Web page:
How the Story of Our Ancestors Can Empower Us Today

genealogical research

Today, genealogical research provides greater insight into the lives of our ancestors. Learning about your family history also offers a fascinating way to understand many aspects of your background, your family traditions, and your community. It may help motivate you to pursue an exciting new interest or undertake a challenging project.

By exploring your roots, you’ll also appreciate more fully how the distant past influences the present era. Many aspects of the daily life of a great-great-grandparent may inspire you (or even disturb you). By making an effort to uncover this information, you’ll have a better opportunity to evaluate your own life in a new way. For example, sometimes genealogical research provides useful information about inherited health conditions of interest to modern people, too.

How to Research Your Family Tree

Many people don’t know where to start when they begin genealogical research. Most experts recommend listing as many of your immediate family members as you can recall. If possible, start with your parents, then add the names of grandparents and great-grandparents. List the birth dates of everyone, and death dates for deceased family members. This information provides a framework for expanding your research further and further into the past.

Fortunately, many public libraries offer extensive online records and archives. Ask a librarian for assistance accessing these materials. Sometimes these collections include public records of interest to genealogists. For example, the 1850 census is just one of several censuses that can illuminate the lives of our ancestors. You may also find it useful to consult immigration records, ship passenger manifestos, deeds, wills, and lists of graves at various cemeteries. Newspaper and magazine articles in library collections often offer useful information about people and their activities decades ago.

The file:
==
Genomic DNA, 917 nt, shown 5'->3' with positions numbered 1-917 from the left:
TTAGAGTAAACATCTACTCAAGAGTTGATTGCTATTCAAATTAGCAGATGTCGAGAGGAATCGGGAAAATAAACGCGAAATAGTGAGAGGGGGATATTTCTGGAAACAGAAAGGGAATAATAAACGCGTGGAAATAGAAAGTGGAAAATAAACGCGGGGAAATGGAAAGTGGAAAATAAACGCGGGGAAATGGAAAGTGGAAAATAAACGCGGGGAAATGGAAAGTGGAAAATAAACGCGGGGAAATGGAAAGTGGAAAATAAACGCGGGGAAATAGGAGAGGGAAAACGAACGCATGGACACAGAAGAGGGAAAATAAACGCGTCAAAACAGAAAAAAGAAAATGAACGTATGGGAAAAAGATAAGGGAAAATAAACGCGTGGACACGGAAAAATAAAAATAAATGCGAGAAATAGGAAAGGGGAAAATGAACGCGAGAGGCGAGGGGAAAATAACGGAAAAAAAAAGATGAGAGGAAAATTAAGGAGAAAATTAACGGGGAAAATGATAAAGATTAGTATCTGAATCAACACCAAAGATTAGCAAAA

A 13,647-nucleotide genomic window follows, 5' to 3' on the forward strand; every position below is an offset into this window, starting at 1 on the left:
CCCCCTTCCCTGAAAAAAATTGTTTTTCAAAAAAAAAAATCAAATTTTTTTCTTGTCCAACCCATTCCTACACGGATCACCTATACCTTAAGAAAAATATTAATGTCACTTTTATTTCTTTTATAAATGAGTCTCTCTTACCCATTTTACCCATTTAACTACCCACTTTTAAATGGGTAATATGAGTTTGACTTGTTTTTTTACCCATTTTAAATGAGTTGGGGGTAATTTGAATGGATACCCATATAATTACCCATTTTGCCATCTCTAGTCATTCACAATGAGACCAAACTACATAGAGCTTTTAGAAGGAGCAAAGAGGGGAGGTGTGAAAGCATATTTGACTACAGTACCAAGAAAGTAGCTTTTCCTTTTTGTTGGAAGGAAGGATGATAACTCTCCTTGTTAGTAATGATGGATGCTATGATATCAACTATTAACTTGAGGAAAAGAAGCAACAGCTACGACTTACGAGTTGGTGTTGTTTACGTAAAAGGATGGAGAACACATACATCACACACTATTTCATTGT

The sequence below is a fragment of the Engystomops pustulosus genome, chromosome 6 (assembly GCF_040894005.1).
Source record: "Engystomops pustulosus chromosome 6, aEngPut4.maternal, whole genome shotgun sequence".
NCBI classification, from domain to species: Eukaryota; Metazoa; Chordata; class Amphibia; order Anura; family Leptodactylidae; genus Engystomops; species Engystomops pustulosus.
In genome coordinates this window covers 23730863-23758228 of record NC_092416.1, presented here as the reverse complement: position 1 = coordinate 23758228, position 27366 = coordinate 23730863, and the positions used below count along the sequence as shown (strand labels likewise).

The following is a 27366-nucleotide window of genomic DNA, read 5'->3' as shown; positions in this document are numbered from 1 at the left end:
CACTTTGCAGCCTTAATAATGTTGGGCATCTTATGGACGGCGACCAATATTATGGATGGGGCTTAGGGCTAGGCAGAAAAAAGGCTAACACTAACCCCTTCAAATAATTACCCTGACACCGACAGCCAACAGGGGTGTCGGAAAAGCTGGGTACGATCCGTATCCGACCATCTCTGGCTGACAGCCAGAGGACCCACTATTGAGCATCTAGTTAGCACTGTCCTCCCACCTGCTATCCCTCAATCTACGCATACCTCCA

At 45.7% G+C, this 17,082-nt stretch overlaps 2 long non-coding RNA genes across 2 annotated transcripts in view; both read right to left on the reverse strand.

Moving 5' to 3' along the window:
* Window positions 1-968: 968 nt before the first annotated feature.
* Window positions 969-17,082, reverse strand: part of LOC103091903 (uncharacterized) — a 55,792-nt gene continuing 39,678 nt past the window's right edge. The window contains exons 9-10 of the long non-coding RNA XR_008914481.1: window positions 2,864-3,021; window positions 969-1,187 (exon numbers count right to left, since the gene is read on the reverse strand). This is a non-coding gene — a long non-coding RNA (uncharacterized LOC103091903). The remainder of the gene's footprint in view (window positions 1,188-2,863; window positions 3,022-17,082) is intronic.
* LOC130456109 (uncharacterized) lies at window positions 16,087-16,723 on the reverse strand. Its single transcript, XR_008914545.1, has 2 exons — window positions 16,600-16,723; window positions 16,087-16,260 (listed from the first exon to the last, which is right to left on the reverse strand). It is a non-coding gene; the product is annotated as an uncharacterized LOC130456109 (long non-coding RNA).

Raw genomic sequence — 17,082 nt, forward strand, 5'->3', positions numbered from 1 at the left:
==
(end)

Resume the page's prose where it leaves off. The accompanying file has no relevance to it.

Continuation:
Additional Resources

In addition to these resources, a variety of other specialized types of records or archived collections may assist your search efforts. For example, did one (or more) of your ancestors serve in the military? Draft registration cards filled out long ago often furnish useful information about ancestors. Service records and military cemetery records may prove helpful, too. Additionally, people whose ancestors include slaves or indentured servants frequently discover useful genealogical information in specialized collections dealing with plantation records and slavery auctions.

Today, many people also discover value in consulting oral histories. Indigenous peoples frequently maintain rich oral history traditions. This information may prove helpful in learning about ancestors. Public libraries increasingly furnish multi-media collections which may include accounts by people who fought in wars, lived through the Great Depression, or participated in specific industries, like cinema. When you’ve identified an ancestor by name, all these resources may prove very useful in learning more about that person’s daily life and times.

High Tech Genealogical Research and Beyond

Today, taking a DNA test also furnishes a way to learn more about your ancestry. While this step may involve sacrificing privacy, it might also yield important clues about your line of descent. Sometimes DNA sampling connects branches of a family tree to identifiable locales around the world. This testing may also indicate very specific information about inherited genes and genetic conditions that could put you at greater risk of certain cancers and other diseases.

Many people see the past as some unrelatable concept with no relevance to their lives today. Nothing could be further from the truth. The lives of our ancestors are earlier chapters of an ongoing story that continues to be written today and will keep being written for many years to come.